However traditional the Cambridge Beer Festival is we wanted to find out if the festival was progressing in ethical ways. Years ago when we found out a lot of alcohols contain animal products we were shocked. This changed a lot of our nighttime antics and made a trip to the pub a less relaxing occasion. With such a famous event on our doorsteps we wanted to see what was in store for vegan visitors and if sustainability was an consideration.
As this is a 6 day event we actually went down twice because we bloody love it! The first visit was on a Thursday evening which was super busy and our second visit was on Saturday afternoon and into the night. The Thursday was filled with seasoned Cambridge Beer Festival goers who had finished a long day at work and were ready for a pint or five. The weather wasn’t as great so the marquee was filled to the brim with lively conversations and friendly faces. Imagine the atmosphere of your favourite pub, on Christmas Eve, after the bar has just called drinks on the house, plus a ridiculous selection of drinks. The whole event had a lovely feel to it with a real Cambridge Charm.
On Saturday we were lucky to have glorious weather so all of the punters were lazing on the grass with a pint in hand. There’s no music at the Cambridge Beer Festival and we thought this was nice. It encouraged you to make conversation or take in your surroundings. It also isn’t trying to be anything it’s not, the Cambridge Beer Festival is all about good beer and the people that appreciate it.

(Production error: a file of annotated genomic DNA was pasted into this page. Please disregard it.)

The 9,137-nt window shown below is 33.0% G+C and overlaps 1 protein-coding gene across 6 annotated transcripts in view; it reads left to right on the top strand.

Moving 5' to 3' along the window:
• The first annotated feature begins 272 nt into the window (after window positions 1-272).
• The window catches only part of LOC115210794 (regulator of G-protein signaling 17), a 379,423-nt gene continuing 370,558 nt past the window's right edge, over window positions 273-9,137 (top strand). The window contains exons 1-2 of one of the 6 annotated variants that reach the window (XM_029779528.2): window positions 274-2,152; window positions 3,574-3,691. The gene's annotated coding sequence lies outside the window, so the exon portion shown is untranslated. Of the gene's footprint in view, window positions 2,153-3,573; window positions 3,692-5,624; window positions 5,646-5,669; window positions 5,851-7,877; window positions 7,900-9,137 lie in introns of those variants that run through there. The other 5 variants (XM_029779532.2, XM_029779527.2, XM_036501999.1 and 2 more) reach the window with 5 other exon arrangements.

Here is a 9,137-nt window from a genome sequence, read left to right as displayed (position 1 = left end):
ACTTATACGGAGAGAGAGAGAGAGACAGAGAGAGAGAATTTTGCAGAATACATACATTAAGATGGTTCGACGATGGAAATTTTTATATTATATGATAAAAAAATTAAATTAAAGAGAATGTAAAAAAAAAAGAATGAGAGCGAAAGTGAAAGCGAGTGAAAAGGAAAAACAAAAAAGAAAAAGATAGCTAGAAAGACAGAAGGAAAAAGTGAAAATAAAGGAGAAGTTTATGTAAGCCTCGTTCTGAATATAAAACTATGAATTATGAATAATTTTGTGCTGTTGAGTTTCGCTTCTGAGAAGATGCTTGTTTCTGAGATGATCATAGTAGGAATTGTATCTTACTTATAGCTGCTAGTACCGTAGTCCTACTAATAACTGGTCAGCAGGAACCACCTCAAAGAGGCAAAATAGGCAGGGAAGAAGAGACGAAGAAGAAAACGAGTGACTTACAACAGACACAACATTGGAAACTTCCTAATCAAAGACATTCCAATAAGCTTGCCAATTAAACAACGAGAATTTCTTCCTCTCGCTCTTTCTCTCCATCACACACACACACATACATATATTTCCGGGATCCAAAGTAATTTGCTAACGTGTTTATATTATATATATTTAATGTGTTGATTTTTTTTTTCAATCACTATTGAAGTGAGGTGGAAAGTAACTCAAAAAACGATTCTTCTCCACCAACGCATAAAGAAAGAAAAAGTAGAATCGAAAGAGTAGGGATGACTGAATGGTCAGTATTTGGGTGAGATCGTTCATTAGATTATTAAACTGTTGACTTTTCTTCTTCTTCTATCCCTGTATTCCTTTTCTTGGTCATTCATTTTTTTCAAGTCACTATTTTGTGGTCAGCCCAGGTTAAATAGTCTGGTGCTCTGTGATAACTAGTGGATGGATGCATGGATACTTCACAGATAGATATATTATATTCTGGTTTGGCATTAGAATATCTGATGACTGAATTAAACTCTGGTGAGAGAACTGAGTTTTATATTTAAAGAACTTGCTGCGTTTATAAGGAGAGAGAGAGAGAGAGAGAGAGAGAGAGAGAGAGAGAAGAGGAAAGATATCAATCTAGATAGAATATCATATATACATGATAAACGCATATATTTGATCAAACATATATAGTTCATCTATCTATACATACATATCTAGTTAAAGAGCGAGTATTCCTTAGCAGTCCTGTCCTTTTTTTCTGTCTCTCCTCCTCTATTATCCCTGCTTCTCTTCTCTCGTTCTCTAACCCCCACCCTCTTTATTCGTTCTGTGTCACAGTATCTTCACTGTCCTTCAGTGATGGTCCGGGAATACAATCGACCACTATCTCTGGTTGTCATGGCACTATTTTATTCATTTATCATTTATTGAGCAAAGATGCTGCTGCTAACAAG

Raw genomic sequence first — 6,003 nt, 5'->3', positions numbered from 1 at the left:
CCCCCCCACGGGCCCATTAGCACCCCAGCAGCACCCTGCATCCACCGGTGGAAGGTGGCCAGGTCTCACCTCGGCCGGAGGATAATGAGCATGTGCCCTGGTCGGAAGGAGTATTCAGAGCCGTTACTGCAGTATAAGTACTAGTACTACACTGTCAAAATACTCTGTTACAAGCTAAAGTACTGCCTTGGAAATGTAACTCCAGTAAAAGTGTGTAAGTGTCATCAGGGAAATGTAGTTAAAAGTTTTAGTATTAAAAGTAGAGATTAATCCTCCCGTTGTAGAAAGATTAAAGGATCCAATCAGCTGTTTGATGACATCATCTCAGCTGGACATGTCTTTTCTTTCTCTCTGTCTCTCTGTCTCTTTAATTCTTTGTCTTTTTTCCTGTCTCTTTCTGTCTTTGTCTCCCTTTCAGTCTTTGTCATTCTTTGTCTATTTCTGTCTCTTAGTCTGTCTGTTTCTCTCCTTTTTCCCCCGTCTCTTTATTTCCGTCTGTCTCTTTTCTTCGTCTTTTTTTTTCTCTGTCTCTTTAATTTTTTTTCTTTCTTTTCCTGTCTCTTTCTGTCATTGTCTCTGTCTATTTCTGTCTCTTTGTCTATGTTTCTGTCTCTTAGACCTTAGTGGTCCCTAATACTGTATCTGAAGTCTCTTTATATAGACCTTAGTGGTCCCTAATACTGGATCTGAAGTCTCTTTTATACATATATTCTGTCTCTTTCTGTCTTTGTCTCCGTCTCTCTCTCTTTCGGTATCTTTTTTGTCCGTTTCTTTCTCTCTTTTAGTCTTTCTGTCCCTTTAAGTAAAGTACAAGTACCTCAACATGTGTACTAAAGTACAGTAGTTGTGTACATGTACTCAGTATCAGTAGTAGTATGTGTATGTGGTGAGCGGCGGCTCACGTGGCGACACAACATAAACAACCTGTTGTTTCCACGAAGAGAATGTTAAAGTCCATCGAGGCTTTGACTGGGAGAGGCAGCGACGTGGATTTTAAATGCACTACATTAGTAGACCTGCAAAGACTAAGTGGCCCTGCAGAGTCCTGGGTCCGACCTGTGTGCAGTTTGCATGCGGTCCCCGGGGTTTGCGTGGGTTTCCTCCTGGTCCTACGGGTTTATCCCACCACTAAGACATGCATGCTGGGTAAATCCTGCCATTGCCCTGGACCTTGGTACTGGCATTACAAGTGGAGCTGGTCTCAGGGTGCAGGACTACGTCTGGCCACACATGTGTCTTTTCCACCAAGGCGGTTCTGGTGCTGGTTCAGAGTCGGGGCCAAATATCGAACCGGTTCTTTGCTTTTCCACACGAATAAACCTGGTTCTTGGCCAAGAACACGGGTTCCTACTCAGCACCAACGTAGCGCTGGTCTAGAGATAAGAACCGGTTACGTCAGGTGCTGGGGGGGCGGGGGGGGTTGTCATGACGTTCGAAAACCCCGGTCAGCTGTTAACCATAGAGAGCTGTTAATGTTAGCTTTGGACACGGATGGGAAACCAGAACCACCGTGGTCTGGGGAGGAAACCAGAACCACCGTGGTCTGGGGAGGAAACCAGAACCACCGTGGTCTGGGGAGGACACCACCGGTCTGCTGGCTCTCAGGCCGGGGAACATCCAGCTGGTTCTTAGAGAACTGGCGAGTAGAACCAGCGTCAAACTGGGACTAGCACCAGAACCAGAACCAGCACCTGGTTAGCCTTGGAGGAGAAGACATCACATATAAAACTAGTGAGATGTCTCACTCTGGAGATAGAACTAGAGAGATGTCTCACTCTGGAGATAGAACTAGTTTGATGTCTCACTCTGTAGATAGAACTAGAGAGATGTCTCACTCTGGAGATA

Looking for more activities in Cambridge? Have you tried punting?
Another aspect which adds a really welcoming feel is that it’s all run by volunteers. Over 400 beer enthusiasts keep the festival going and all seem to have friendly faces behind the bar (definitely helped by the free drinks they get). To us this makes a big difference instead of a team of agency employees who don’t want to be there and 18st stone bruisers on the front door. All the bartenders can help you choose the best pint for you because they’ve probably tried them all and everyone is happy for a cheerful conversation. Altogether it makes the Cambridge Beer Festival a really friendly event, the perfect place to wash down some beautiful vegan beer!